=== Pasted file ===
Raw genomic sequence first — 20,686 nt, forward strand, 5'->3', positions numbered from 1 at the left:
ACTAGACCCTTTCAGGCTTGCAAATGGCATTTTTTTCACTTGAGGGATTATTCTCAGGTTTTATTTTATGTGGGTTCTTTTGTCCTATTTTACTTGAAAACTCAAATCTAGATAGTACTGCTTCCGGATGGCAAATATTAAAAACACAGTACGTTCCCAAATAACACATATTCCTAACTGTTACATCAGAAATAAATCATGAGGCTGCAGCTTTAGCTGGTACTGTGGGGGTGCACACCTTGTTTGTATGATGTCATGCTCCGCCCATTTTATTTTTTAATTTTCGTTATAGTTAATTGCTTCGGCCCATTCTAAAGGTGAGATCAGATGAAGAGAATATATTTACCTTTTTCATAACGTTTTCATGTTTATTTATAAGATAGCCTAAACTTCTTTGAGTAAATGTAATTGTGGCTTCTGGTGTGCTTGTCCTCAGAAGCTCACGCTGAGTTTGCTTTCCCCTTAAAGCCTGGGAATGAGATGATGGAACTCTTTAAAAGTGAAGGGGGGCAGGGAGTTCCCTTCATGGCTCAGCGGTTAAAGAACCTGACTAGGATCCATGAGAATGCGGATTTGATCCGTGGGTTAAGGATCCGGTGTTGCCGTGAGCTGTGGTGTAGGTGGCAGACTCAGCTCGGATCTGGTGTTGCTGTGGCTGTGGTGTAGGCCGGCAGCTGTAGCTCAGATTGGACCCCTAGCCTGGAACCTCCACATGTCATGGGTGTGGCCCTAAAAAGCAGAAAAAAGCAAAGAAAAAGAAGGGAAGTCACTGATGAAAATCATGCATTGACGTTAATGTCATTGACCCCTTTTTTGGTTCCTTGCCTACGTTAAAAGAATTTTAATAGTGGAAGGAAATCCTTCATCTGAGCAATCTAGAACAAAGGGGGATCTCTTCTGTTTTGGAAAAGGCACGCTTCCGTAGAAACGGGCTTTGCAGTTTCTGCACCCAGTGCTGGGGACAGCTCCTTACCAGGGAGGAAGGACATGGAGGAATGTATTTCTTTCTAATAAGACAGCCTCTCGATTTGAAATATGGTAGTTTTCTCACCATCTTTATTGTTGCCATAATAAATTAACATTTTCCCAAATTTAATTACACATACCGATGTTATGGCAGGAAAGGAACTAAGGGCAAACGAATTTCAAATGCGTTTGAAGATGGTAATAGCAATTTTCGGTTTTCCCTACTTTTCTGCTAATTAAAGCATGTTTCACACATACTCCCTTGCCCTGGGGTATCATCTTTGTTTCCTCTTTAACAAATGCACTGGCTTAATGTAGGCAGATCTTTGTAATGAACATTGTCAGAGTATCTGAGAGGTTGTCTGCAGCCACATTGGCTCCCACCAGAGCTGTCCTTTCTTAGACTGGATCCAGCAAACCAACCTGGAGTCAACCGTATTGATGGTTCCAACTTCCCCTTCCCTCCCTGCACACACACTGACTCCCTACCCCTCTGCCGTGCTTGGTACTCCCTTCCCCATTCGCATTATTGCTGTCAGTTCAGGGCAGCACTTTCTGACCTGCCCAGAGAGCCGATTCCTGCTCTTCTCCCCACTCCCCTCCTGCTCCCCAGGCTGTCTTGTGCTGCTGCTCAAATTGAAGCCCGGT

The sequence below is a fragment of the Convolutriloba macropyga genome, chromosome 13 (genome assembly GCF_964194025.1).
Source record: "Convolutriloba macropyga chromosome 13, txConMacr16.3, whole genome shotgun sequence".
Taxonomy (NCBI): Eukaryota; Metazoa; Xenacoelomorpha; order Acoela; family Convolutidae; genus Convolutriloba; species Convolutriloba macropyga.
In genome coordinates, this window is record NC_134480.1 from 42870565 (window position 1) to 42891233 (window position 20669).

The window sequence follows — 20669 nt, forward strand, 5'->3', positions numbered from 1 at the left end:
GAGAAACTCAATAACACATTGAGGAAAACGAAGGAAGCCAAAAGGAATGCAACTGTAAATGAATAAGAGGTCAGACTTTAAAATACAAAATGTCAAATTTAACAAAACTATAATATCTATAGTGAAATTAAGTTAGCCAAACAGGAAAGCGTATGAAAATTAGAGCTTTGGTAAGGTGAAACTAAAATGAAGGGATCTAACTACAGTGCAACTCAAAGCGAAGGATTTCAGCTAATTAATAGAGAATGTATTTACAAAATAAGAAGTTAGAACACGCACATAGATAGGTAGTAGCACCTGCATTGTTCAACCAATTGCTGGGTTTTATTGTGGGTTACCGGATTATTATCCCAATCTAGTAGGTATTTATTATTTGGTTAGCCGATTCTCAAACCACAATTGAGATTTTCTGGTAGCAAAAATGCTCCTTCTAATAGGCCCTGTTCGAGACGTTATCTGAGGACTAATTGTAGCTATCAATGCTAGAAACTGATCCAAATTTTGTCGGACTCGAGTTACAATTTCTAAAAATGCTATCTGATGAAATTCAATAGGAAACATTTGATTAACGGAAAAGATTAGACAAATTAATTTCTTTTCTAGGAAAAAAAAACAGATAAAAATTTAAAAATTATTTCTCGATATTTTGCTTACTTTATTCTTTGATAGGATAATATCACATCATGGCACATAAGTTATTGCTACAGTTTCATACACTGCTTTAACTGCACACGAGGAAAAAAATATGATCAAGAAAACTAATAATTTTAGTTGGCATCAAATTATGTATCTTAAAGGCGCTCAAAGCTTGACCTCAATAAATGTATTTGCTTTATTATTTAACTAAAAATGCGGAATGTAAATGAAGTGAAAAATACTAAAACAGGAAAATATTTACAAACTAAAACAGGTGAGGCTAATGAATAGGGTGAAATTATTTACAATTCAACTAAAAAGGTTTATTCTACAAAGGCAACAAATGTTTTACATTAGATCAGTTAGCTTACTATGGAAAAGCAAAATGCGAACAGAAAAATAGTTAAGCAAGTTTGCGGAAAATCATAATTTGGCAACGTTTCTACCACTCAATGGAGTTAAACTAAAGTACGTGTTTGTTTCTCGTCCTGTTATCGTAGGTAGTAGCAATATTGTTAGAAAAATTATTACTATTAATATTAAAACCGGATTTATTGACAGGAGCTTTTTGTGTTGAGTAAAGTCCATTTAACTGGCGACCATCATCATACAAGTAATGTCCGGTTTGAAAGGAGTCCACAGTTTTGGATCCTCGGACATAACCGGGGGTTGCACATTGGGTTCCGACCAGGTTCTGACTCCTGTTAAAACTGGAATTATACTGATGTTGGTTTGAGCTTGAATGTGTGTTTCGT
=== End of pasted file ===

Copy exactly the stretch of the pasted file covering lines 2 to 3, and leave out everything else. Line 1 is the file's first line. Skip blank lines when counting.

ACTAGACCCTTTCAGGCTTGCAAATGGCATTTTTTTCACTTGAGGGATTATTCTCAGGTTTTATTTTATGTGGGTTCTTTTGTCCTATTTTACTTGAAAACTCAAATCTAGATAGTACTGCTTCCGGATGGCAAATATTAAAAACACAGTACGTTCCCAAATAACACATATTCCTAACTGTTACATCAGAAATAAATCATGAGGCTGCAGCTTTAGCTGGTACTGTGGGGGTGCACACCTTGTTTGTATGATGTCATGCTCCGCCCATTTTATTTTTTAATTTTCGTTATAGTTAATTGCTTCGGCCCATTCTAAAGGTGAGATCAGATGAAGAGAATATATTTACCTTTTTCATAACGTTTTCATGTTTATTTATAAGATAGCCTAAACTTCTTTGAGTAAATGTAATTGTGGCTTCTGGTGTGCTTGTCCTCAGAAGCTCACGCTGAGTTTGCTTTCCCCTTAAAGCCTGGGAATGAGATGATGGAACTCTTTAAAAGTGAAGGGGGGCAGGGAGTTCCCTTCATGGCTCAGCGGTTAAAGAACCTGACTAGGATCCATGAGAATGCGGATTTGATCCGTGGGTTAAGGATCCGGTGTTGCCGTGAGCTGTGGTGTAGGTGGCAGACTCAGCTCGGATCTGGTGTTGCTGTGGCTGTGGTGTAGGCCGGCAGCTGTAGCTCAGATTGGACCCCTAGCCTGGAACCTCCACATGTCATGGGTGTGGCCCTAAAAAGCAGAAAAAAGCAAAGAAAAAGAAGGGAAGTCACTGATGAAAATCATGCATTGACGTTAATGTCATTGACCCCTTTTTTGGTTCCTTGCCTACGTTAAAAGAATTTTAATAGTGGAAGGAAATCCTTCATCTGAGCAATCTAGAACAAAGGGGGATCTCTTCTGTTTTGGAAAAGGCACGCTTCCGTAGAAACGGGCTTTGCAGTTTCTGCACCCAGTGCTGGGGACAGCTCCTTACCAGGGAGGAAGGACATGGAGGAATGTATTTCTTTCTAATAAGACAGCCTCTCGATTTGAAATATGGTAGTTTTCTCACCATCTTTATTGTTGCCATAATAAATTAACATTTTCCCAAATTTAATTACACATACCGATGTTATGGCAGGAAAGGAACTAAGGGCAAACGAATTTCAAATGCGTTTGAAGATGGTAATAGCAATTTTCGGTTTTCCCTACTTTTCTGCTAATTAAAGCATGTTTCACACATACTCCCTTGCCCTGGGGTATCATCTTTGTTTCCTCTTTAACAAATGCACTGGCTTAATGTAGGCAGATCTTTGTAATGAACATTGTCAGAGTATCTGAGAGGTTGTCTGCAGCCACATTGGCTCCCACCAGAGCTGTCCTTTCTTAGACTGGATCCAGCAAACCAACCTGGAGTCAACCGTATTGATGGTTCCAACTTCCCCTTCCCTCCCTGCACACACACTGACTCCCTACCCCTCTGCCGTGCTTGGTACTCCCTTCCCCATTCGCATTATTGCTGTCAGTTCAGGGCAGCACTTTCTGACCTGCCCAGAGAGCCGATTCCTGCTCTTCTCCCCACTCCCCTCCTGCTCCCCAGGCTGTCTTGTGCTGCTGCTCAAATTGAAGCCCGGT

The sequence below is a fragment of the Convolutriloba macropyga genome, chromosome 13 (genome assembly GCF_964194025.1).